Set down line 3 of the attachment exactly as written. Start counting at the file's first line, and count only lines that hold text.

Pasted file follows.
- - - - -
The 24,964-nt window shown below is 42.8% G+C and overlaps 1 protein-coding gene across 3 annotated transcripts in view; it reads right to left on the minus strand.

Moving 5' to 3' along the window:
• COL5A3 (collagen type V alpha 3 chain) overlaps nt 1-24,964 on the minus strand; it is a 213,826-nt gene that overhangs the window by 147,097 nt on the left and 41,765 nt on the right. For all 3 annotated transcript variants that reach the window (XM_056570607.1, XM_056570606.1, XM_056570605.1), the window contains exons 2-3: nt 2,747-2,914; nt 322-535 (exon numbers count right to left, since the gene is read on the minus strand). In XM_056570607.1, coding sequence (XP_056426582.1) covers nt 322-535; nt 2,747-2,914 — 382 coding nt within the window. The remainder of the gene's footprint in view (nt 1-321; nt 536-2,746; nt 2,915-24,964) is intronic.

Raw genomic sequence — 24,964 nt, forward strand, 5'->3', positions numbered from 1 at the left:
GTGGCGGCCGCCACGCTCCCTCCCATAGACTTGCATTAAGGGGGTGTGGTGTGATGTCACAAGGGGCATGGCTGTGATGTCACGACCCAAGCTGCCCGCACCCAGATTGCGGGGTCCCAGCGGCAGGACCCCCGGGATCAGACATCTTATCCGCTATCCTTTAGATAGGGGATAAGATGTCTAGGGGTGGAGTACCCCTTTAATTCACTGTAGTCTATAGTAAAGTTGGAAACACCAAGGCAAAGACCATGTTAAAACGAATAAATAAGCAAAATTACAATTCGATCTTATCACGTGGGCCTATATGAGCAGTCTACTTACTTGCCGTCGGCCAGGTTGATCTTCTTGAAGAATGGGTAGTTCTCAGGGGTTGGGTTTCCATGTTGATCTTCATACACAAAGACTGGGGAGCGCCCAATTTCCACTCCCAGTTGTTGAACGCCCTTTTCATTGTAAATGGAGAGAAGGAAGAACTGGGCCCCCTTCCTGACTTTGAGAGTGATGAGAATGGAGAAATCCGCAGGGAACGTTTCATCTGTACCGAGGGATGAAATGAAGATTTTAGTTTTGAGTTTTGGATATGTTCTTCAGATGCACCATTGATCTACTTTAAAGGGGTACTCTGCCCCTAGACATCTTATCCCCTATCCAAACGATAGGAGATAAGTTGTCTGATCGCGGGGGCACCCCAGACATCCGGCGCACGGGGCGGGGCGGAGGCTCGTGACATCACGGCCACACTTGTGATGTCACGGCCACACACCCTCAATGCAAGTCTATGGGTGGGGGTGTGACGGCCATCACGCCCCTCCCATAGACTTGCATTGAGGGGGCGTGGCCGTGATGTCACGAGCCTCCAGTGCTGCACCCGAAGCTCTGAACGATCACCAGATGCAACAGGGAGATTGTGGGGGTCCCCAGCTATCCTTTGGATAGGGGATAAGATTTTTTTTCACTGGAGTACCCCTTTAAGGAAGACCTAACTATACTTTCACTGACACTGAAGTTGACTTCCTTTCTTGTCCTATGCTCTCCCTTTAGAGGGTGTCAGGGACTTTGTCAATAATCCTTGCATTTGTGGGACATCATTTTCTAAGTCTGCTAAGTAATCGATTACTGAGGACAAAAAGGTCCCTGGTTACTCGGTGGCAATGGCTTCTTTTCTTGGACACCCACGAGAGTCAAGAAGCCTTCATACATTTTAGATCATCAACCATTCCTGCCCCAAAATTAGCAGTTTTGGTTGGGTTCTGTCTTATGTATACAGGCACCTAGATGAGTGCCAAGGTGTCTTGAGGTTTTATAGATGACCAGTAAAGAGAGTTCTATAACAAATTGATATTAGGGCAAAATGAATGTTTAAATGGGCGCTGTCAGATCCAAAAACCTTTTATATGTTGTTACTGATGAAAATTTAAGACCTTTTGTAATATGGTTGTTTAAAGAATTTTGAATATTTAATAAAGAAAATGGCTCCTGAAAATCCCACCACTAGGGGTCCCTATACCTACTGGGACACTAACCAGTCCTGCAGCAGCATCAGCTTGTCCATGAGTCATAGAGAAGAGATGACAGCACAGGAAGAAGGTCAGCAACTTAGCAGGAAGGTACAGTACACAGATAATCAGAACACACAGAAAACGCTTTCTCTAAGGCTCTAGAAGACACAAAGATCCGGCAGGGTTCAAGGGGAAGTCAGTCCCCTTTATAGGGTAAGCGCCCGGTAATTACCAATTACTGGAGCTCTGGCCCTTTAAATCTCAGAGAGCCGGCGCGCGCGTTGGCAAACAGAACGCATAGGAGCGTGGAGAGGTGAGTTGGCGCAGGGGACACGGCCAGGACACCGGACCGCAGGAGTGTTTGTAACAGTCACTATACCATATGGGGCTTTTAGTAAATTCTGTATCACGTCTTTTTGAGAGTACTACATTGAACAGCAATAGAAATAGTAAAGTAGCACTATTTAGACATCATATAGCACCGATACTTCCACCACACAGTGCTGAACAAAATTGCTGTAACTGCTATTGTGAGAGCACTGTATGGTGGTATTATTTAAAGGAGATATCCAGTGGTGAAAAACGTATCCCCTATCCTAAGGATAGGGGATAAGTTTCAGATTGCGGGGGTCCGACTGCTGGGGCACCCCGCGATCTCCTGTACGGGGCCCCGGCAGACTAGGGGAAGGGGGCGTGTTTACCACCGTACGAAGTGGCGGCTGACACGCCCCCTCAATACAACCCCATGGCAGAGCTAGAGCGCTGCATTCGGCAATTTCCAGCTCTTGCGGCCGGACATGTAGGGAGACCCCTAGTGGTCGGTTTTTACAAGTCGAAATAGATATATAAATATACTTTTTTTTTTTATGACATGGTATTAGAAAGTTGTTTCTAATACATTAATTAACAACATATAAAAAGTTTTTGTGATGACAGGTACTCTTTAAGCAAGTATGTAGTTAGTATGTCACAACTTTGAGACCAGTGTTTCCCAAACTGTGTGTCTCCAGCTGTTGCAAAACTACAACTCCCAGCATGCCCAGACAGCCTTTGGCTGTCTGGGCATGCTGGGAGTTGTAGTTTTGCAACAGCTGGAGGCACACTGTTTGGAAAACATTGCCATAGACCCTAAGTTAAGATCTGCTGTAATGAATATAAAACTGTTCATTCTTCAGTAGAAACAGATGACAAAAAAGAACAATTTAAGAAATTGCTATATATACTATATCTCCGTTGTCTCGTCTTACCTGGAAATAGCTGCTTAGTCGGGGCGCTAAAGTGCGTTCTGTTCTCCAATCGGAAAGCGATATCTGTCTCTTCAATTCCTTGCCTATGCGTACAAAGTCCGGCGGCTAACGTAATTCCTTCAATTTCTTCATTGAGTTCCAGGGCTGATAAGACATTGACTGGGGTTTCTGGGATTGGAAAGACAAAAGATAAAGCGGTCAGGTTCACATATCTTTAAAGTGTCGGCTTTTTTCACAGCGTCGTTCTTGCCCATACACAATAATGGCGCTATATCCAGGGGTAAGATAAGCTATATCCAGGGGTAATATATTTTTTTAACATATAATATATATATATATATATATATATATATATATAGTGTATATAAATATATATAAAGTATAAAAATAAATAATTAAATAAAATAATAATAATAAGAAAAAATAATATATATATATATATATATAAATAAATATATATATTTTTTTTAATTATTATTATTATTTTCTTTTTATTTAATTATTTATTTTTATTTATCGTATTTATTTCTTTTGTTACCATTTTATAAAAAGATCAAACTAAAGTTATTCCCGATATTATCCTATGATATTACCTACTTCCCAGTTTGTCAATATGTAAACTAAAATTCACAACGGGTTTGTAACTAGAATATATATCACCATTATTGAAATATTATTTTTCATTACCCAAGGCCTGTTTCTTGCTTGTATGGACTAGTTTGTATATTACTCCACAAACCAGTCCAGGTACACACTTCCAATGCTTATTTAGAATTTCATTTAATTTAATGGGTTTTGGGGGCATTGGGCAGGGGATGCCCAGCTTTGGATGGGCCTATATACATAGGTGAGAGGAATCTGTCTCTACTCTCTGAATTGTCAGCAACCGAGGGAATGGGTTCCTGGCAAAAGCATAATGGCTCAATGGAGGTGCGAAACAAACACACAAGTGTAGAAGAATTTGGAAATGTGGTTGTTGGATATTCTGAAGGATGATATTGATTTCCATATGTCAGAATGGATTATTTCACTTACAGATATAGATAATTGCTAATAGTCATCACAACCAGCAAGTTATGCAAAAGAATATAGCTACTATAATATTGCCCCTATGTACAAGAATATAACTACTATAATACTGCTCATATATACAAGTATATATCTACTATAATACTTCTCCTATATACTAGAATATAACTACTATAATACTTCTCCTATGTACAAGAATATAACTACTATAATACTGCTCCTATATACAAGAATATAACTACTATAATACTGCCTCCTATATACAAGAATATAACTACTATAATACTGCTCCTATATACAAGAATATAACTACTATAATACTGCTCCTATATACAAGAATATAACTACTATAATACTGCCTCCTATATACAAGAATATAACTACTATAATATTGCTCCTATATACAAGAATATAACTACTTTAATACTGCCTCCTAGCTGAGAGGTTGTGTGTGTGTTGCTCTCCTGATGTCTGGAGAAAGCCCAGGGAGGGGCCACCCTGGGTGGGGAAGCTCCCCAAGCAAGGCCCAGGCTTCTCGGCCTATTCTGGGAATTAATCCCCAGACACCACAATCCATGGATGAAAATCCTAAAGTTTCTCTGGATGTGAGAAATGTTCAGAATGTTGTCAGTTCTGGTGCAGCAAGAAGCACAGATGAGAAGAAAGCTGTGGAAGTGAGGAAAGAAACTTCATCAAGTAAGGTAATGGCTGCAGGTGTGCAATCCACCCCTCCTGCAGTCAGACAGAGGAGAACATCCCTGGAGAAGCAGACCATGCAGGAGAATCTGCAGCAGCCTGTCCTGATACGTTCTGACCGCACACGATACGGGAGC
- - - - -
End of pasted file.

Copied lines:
• COL5A3 (collagen type V alpha 3 chain) overlaps nt 1-24,964 on the minus strand; it is a 213,826-nt gene that overhangs the window by 147,097 nt on the left and 41,765 nt on the right. For all 3 annotated transcript variants that reach the window (XM_056570607.1, XM_056570606.1, XM_056570605.1), the window contains exons 2-3: nt 2,747-2,914; nt 322-535 (exon numbers count right to left, since the gene is read on the minus strand). In XM_056570607.1, coding sequence (XP_056426582.1) covers nt 322-535; nt 2,747-2,914 — 382 coding nt within the window. The remainder of the gene's footprint in view (nt 1-321; nt 536-2,746; nt 2,915-24,964) is intronic.